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currently on the low end of wage levels, is in a category by itself because it also represents a large market. China recently became the world’s largest market for air conditioners. China is a country in which the market will expand and in which there will be manufacturing jobs without the need to cross boundaries.

There are concerns that globalization of manufacturing causes the loss of jobs and is counterproductive to the local economy. UTC believes that nothing could be further from the truth. Global manufacturing enables engineering and manufacturing responsibilities to be distributed in such a way that the product is built efficiently. For decades, United Technologies has engineered and manufactured products in Europe and Asia. In recent years virtually all markets around the world demand that products be engineered to meet local requirements and preferences. Currently United Technologies has 125 engineering centers in the United States, Europe, Australia, Asia, and South America. The non-U.S. activities leverage the primary work done in the United States and create export sales. Last year United Technologies exported $3 billion of goods and services while its imports totaled $500 million.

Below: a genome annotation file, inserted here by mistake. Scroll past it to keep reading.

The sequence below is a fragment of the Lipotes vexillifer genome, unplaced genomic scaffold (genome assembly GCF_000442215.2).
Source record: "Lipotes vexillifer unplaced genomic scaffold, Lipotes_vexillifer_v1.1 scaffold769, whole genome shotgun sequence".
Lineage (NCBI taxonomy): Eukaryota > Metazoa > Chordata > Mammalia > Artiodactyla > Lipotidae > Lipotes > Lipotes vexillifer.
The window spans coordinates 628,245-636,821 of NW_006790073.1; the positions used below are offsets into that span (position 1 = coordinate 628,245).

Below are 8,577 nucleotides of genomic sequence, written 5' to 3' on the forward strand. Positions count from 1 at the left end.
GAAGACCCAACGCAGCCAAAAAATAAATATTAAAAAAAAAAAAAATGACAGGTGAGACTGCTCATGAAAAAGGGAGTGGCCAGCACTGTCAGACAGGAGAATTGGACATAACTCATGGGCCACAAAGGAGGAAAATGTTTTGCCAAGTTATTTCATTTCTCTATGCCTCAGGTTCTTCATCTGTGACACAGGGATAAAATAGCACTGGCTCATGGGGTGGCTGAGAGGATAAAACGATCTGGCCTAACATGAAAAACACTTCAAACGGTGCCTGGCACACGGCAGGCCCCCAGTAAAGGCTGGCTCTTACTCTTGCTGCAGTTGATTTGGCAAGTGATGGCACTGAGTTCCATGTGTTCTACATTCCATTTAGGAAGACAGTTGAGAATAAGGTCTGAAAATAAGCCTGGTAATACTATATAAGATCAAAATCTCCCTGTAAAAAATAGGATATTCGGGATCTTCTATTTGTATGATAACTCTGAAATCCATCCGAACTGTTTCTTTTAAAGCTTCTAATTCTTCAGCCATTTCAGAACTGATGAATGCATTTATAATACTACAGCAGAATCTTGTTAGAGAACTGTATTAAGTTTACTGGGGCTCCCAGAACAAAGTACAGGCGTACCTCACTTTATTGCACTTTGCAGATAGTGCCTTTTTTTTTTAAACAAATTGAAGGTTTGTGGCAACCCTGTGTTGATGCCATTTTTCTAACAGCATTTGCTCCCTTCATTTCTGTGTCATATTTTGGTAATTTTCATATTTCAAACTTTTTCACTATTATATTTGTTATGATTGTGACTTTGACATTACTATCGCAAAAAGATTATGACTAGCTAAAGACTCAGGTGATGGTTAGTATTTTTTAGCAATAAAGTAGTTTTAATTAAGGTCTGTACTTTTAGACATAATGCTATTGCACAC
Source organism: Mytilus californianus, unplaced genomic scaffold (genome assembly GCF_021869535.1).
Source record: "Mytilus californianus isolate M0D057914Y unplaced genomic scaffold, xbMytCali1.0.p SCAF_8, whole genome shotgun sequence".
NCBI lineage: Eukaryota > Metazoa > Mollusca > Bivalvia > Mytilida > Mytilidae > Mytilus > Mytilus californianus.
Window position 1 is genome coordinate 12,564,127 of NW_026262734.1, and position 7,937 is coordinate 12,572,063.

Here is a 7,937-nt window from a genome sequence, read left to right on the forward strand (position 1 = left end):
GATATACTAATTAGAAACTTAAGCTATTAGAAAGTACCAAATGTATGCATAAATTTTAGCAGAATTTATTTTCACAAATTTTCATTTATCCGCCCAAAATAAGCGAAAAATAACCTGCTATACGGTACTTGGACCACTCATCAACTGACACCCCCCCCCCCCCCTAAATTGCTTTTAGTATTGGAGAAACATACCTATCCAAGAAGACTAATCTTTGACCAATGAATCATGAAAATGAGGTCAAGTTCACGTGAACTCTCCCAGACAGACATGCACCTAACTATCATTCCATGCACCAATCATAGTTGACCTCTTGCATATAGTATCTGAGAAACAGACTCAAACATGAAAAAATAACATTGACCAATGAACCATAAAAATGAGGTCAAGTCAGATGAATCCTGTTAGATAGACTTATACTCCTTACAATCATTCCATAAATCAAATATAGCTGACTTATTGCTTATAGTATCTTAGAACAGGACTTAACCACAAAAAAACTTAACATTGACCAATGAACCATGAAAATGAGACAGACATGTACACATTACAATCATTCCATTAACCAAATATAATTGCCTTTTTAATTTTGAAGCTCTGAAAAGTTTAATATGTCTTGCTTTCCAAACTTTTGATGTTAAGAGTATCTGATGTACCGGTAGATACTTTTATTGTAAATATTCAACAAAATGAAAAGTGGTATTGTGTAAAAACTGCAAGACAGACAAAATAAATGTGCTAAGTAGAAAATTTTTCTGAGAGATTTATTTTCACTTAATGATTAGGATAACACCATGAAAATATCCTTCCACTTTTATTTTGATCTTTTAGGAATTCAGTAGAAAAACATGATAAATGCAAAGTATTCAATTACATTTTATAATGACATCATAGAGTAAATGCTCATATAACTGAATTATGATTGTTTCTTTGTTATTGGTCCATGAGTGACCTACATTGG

An example of the advantages of global manufacturing is UTC’s purchase of PZL-RZESZÓW (Poland), which has been part of Pratt & Whitney-Canada for 27 years. When UTC won a $1.8 billion contract to build F16 jet engines over a period of 10 years, it bought PZL-RZESZÓW and created a lower cost source location. It became a privatized manufacturing arm of UTC, manufacturing some parts of the F16 engines, among other things. Without this investment, UTC would not have been manufacturing this product. The domestic manufacturing locations (e.g., Connecticut, Georgia, and Maine), where other parts of the F16 engine will be built, would not have been manufacturing them either. Rather than focusing on individual pieces of the overall manufacturing scheme, it is important to understand and visualize the whole picture and the total flow of the manufacturing process.

Previously, it was believed that products made outside the United States were lower cost

FIGURE 11-1 Average annual percentage growth in manufacturing for five countries in the periods 1980 to 1990 and 1990 to 2000. SOURCE: The World Bank 2002 World Development Indicators. Available at

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